• Rachel Ireland

Allowing your life & business to evolve naturally

I had to update my CV last week, to apply for some freelance work I was really interested in. I hadn’t been asked for my CV for over five years.



So as I began the painstaking task of trying to remember everything I’d been doing with my life and presenting myself as someone who had some semblance of a cohesive career path, I had this feeling, just for a moment, that everything made sense. Even, perhaps, that everything had happened for a reason.


And if that were true, could I possibly believe that everything in the future would be okay too?

I’ve tried so many times to summarise what I do and what I love into a single sentence.


I’ve been to workshops about writing your elevator pitch, and yet when someone asks me what I do, I don’t even know where to start.


I often wish I did just one thing, but I don’t, or was only really interested in one topic, but I’m not.


As I looked back at my career, the decisions I made that I feel I need to defend; the changes I made, the ambitious projects I took on – on paper all seemingly so dispersed and unconnected, I can now see a faint dotted line connecting it all together and I wish I hadn’t worried so much about a traditional career path.


I worked for West Yorkshire Police as a video editor. It was my dream job at age 24.


I worked for The Prince’s Trust as a fundraising manager. It was my dream job at age 28.


I took voluntary redundancy to go self-employed. It was my dream job at age 34.


I started a social enterprise. It was my dream job at age 40.


Things change. People change. There’s no point fighting it.

When I went self-employed it was initially to be a writer. I was writing my own stories and plays at the time and the first project I took on was to organise a performance of my play at the local theatre. This involved getting it funded, recruiting actors, technicians, organising rehearsals & selling tickets. The performance went well but it didn’t directly lead to anything else.


So I started applying for freelance roles in theatres and arts organisations, and, not having much success, had many moments where I worried I’d made the wrong decision.


But then I started to get enquiries about writing for local charities, following the reputation I’d built up at The Prince’s Trust. Could I write copy for their website? Could I help them to write bids? Of course.


That led to researching potential funders and leading on writing bids.


That led to being commissioned to write fundraising strategies.


That led to gathering participant feedback and writing evaluation reports.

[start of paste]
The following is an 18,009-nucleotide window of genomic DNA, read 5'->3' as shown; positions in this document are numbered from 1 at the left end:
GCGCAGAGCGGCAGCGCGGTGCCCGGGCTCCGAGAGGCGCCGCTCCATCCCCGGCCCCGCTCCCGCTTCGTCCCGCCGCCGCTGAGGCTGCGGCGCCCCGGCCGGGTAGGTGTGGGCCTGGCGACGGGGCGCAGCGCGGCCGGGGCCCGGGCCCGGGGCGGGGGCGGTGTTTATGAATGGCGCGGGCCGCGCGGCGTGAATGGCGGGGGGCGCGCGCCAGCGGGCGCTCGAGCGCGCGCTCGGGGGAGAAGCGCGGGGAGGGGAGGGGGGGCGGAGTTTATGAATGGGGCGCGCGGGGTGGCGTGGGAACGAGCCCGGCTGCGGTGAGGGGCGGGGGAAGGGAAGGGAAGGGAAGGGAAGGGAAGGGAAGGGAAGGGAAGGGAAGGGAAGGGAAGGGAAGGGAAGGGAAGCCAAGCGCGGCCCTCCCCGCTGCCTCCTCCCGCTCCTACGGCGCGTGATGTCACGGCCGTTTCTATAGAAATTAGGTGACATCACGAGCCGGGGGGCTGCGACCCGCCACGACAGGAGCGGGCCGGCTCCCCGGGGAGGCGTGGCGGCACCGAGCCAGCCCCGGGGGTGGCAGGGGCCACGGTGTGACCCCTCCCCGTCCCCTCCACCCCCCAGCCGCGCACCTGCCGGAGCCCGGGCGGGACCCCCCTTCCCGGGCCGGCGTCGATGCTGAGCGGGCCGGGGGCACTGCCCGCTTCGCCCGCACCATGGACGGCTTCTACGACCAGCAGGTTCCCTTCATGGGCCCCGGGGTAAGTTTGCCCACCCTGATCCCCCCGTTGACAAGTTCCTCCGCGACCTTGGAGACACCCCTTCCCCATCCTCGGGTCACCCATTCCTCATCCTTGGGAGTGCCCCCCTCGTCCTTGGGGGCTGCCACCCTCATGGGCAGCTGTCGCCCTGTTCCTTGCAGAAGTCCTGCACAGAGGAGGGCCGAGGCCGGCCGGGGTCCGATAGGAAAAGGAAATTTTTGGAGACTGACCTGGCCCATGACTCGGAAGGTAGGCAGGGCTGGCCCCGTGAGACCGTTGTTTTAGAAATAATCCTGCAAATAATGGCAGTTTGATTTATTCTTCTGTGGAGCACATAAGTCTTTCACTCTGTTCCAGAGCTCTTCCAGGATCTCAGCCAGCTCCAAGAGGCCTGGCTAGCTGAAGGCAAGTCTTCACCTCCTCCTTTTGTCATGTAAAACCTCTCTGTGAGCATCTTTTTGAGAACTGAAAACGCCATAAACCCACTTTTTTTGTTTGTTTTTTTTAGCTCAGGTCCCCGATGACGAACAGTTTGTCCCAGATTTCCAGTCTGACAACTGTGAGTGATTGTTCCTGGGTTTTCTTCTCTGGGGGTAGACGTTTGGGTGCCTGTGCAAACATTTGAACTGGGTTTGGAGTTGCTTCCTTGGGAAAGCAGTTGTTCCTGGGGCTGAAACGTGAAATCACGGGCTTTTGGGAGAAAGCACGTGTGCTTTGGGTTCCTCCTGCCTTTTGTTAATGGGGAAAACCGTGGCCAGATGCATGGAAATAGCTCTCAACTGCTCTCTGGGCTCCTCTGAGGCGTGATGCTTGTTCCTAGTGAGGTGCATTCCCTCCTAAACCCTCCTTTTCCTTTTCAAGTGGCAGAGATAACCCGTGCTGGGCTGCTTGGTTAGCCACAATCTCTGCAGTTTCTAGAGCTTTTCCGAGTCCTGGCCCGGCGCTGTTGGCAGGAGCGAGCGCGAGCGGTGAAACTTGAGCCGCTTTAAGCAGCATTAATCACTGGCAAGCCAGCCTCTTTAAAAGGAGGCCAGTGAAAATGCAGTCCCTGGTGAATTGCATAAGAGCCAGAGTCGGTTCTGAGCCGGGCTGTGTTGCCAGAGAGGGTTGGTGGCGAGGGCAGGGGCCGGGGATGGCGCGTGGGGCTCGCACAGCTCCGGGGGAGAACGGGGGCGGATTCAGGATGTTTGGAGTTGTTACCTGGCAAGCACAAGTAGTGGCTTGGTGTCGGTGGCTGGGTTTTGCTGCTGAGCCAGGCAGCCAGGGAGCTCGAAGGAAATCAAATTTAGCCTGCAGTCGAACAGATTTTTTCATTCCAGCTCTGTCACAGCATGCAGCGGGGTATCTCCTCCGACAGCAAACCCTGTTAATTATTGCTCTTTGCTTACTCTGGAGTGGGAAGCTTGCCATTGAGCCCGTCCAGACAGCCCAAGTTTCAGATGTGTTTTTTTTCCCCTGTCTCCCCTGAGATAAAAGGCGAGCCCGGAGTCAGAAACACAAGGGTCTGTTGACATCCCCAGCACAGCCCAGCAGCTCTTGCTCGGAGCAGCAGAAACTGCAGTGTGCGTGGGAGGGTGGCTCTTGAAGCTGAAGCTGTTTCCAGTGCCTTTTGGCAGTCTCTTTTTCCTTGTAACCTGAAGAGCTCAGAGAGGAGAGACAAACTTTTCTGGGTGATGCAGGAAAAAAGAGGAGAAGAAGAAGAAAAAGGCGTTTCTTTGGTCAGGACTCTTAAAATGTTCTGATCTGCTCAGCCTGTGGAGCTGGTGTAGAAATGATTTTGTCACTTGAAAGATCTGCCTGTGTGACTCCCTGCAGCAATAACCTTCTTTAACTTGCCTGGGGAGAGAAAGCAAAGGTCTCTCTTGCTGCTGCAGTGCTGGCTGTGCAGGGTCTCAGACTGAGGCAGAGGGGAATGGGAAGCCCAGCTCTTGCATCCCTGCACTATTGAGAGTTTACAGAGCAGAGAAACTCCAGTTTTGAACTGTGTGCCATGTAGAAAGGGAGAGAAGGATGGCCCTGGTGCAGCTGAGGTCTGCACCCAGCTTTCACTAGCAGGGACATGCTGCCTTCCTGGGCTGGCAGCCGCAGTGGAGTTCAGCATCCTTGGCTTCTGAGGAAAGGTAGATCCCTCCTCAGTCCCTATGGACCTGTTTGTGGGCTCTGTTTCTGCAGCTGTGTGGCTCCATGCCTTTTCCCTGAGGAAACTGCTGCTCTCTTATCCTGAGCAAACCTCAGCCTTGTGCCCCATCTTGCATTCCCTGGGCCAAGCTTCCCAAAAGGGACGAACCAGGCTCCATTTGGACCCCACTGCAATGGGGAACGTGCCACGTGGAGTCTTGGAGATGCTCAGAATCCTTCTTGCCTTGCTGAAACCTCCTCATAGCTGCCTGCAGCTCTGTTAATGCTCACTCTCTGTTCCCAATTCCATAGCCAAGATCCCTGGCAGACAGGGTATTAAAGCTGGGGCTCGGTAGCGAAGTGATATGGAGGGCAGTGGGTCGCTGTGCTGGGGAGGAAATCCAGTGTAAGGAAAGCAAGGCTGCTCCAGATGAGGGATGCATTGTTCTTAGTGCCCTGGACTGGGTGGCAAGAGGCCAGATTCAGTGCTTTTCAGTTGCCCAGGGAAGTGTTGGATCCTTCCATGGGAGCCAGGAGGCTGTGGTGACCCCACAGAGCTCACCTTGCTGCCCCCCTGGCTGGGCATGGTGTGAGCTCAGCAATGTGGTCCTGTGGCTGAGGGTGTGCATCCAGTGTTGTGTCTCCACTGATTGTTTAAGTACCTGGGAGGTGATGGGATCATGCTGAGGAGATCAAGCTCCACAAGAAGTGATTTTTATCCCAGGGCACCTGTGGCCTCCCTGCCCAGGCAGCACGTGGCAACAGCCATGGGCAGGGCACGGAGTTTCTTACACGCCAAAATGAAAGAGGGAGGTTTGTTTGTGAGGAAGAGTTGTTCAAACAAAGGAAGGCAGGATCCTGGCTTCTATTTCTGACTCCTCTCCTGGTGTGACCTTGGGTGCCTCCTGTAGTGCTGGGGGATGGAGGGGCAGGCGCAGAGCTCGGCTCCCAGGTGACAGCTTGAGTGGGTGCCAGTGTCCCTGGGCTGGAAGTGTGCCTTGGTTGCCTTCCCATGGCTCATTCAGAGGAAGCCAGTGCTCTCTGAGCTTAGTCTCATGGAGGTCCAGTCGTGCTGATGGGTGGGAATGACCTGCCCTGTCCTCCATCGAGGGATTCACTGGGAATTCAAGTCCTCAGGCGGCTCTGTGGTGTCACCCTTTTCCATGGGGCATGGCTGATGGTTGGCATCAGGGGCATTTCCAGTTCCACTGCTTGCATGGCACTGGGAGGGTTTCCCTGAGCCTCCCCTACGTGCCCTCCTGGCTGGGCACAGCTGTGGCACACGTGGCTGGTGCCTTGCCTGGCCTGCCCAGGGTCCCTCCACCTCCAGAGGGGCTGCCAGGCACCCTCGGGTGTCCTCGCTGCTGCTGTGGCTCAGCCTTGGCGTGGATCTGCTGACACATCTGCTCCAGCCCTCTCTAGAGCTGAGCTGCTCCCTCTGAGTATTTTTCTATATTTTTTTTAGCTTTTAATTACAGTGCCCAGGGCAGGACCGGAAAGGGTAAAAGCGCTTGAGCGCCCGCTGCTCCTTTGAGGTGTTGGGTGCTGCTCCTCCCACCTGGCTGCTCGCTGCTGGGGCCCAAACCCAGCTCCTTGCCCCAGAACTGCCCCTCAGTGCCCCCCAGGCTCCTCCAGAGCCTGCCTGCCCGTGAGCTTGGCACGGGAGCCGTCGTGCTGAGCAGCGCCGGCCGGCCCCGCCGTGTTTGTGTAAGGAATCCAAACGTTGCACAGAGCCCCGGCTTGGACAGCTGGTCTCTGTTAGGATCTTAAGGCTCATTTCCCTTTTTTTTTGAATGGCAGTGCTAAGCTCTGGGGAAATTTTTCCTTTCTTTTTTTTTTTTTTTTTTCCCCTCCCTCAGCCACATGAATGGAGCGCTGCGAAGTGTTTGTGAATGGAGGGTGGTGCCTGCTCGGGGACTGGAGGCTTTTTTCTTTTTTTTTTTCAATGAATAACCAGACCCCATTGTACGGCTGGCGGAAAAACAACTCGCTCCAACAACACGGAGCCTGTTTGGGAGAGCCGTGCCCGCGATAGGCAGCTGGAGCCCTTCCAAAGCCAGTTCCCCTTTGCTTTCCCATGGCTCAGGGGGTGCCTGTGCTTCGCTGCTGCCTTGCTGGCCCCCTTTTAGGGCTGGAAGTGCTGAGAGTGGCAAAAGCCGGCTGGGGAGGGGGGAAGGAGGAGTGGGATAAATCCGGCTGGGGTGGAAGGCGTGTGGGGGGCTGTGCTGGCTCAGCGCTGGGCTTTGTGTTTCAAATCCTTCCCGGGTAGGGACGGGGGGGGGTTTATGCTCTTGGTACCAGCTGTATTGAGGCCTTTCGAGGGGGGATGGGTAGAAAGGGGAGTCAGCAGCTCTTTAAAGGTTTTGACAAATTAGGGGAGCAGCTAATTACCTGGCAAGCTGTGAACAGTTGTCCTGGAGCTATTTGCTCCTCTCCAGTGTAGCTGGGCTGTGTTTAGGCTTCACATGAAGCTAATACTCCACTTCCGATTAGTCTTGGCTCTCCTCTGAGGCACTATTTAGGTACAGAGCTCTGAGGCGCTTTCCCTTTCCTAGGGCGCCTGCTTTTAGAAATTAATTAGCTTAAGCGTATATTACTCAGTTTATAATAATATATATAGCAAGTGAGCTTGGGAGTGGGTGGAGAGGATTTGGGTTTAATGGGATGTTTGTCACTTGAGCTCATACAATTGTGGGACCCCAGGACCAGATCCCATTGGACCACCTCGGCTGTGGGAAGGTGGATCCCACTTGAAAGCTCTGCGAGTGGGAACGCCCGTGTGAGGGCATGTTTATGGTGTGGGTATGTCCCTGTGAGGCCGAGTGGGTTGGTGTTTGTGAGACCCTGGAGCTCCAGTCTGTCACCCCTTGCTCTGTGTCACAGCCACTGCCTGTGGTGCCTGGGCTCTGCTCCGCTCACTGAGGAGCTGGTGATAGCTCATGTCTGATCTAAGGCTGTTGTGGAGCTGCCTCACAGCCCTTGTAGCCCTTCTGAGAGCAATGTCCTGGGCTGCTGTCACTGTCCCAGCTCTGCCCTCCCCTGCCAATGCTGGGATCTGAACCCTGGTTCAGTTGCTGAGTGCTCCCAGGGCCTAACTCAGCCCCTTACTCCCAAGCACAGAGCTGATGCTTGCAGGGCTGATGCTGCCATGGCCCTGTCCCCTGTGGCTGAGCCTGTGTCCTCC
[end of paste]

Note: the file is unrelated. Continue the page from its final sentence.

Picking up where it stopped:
That led to writing bigger bids and managing projects.


That led to developing growth & sustainability strategies.


That led to being invited to run training workshops.


That led to being called to run creative workshops too.


That led to me starting my own not-for-profit.


That led to being consulted by start-up not-for-profits.


That led to mentoring start-up not-for-profits.


That led to me creating online training for not-for-profits.


That led to being invited to speak at events.


I felt like adding a note to my CV. I know it doesn’t make sense, sorry! But yet it does make sense, perfect sense.


It’s been the same with my social enterprise, The Creative Map. When I started out, I was delivering creative workshops in care homes and for volunteer groups. Next, I was asked to run some staff wellbeing sessions. Then we were funded to use creative activities to help people gain the confidence to get back into employment.


I catch myself trying desperately to steer my businesses in one direction, only for them to almost develop a mind of their own and go a completely different way.


Of course some of this is allowing your work, your business, or your career to go where the market need is. There’s no point spending all your time promoting something no one wants whilst ignoring the one thing everyone is asking for help with.


I think there’s a risk in ‘following your passion’ that you can sometimes miss the opportunities right in front of you.

I fought for a long time to only do my creative work, pretending my consultancy role was in the past. Yet when I let go and allowed my career to form its own path, it led me to this beautiful ‘in-between’ which effortlessly combines my creative and business expertise in helping people to turn their creativity and passion into a successful not-for-profit.


Our lives and careers are not supposed to form a nice neat line.

Instead of trying so hard to control it, what if we just let it drift sometimes, let it evolve, let it change, and let it guide us to our perfect next move.


You can find more details about workshops, courses & mentoring here on the website.


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